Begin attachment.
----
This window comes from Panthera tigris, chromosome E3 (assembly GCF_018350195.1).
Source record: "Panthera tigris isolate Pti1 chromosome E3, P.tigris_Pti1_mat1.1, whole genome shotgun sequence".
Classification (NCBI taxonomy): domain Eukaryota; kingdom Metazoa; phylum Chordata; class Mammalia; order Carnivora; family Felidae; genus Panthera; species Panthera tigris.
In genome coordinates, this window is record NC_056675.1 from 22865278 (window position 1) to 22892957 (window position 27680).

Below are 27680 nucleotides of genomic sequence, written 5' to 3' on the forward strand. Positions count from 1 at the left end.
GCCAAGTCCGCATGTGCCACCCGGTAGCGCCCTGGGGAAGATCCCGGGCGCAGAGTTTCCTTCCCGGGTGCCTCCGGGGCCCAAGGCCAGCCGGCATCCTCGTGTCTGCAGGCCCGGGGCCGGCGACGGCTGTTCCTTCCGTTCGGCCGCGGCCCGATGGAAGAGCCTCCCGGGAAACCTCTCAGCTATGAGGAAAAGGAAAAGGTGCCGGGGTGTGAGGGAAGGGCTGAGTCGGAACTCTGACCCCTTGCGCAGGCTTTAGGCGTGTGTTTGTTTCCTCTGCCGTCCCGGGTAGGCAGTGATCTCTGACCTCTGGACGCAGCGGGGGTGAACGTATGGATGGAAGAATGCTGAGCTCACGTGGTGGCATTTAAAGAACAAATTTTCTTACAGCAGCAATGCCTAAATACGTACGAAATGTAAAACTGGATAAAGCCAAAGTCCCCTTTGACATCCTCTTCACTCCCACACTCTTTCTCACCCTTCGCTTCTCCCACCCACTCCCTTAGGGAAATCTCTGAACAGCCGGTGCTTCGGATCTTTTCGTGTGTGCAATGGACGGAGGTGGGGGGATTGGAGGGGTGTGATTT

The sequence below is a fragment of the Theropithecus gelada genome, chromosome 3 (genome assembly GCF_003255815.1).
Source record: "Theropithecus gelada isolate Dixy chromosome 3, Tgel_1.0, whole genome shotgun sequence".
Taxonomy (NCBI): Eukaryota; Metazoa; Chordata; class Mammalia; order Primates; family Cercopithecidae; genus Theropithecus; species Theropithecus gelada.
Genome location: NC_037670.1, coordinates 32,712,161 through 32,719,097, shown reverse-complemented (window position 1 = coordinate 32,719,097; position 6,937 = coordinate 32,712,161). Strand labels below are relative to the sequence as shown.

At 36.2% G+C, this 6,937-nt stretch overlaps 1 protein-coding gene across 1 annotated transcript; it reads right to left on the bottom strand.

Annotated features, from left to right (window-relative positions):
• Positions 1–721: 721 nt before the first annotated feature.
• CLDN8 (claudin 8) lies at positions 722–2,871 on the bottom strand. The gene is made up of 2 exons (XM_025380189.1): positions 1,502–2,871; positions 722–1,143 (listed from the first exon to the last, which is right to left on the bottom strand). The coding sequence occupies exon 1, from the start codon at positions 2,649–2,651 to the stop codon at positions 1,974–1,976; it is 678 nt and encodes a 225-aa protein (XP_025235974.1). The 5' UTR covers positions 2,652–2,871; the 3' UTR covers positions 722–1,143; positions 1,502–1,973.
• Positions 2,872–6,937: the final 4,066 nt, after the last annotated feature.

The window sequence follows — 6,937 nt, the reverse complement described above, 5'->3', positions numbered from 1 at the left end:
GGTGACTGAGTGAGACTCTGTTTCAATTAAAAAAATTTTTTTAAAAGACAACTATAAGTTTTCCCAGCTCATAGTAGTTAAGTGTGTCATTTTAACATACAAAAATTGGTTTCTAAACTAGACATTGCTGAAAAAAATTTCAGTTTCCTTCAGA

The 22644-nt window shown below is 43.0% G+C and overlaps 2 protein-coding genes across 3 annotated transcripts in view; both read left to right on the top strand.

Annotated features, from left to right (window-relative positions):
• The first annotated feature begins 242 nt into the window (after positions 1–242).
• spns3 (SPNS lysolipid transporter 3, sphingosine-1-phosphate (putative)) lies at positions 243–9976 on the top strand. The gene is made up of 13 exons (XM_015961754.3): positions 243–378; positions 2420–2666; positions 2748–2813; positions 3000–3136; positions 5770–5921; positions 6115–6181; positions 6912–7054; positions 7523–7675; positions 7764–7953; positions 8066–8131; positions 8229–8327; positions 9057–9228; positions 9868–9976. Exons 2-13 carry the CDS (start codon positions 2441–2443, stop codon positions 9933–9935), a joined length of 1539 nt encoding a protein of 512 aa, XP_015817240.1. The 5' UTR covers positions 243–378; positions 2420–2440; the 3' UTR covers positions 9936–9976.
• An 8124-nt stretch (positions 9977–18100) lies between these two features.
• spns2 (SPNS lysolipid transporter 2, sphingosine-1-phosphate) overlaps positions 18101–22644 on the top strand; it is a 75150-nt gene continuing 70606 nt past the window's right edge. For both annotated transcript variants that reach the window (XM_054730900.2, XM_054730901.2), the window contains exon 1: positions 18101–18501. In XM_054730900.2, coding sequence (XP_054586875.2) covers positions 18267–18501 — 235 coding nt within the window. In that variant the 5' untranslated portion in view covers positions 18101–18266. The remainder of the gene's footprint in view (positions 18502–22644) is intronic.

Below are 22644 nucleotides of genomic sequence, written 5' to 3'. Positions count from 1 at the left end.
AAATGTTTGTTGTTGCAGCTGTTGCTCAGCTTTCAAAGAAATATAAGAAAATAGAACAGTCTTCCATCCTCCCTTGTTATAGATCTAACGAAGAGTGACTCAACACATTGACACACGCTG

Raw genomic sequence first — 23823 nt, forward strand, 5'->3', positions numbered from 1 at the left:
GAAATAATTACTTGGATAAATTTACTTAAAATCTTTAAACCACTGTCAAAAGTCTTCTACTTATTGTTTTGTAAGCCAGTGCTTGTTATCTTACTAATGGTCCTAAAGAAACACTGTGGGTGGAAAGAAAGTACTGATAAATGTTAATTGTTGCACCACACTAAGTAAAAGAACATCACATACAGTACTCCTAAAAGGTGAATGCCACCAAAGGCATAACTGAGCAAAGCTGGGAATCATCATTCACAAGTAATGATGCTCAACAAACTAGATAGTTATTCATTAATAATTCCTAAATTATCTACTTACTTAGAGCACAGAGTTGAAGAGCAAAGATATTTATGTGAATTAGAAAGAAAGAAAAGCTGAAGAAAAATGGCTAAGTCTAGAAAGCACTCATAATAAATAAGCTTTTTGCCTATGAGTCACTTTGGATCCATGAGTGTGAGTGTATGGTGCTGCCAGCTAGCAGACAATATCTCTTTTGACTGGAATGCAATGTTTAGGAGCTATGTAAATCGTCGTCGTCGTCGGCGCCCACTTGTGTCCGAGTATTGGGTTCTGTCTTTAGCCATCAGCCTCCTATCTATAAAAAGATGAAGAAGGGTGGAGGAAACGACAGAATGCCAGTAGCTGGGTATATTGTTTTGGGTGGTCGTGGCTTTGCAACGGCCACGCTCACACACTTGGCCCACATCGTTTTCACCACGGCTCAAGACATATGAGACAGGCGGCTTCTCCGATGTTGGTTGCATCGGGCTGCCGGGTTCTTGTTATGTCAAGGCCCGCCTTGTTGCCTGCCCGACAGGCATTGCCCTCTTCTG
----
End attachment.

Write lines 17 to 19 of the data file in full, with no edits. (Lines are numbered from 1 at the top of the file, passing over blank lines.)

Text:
GGTGACTGAGTGAGACTCTGTTTCAATTAAAAAAATTTTTTTAAAAGACAACTATAAGTTTTCCCAGCTCATAGTAGTTAAGTGTGTCATTTTAACATACAAAAATTGGTTTCTAAACTAGACATTGCTGAAAAAAATTTCAGTTTCCTTCAGA

The 22644-nt window shown below is 43.0% G+C and overlaps 2 protein-coding genes across 3 annotated transcripts in view; both read left to right on the top strand.

Annotated features, from left to right (window-relative positions):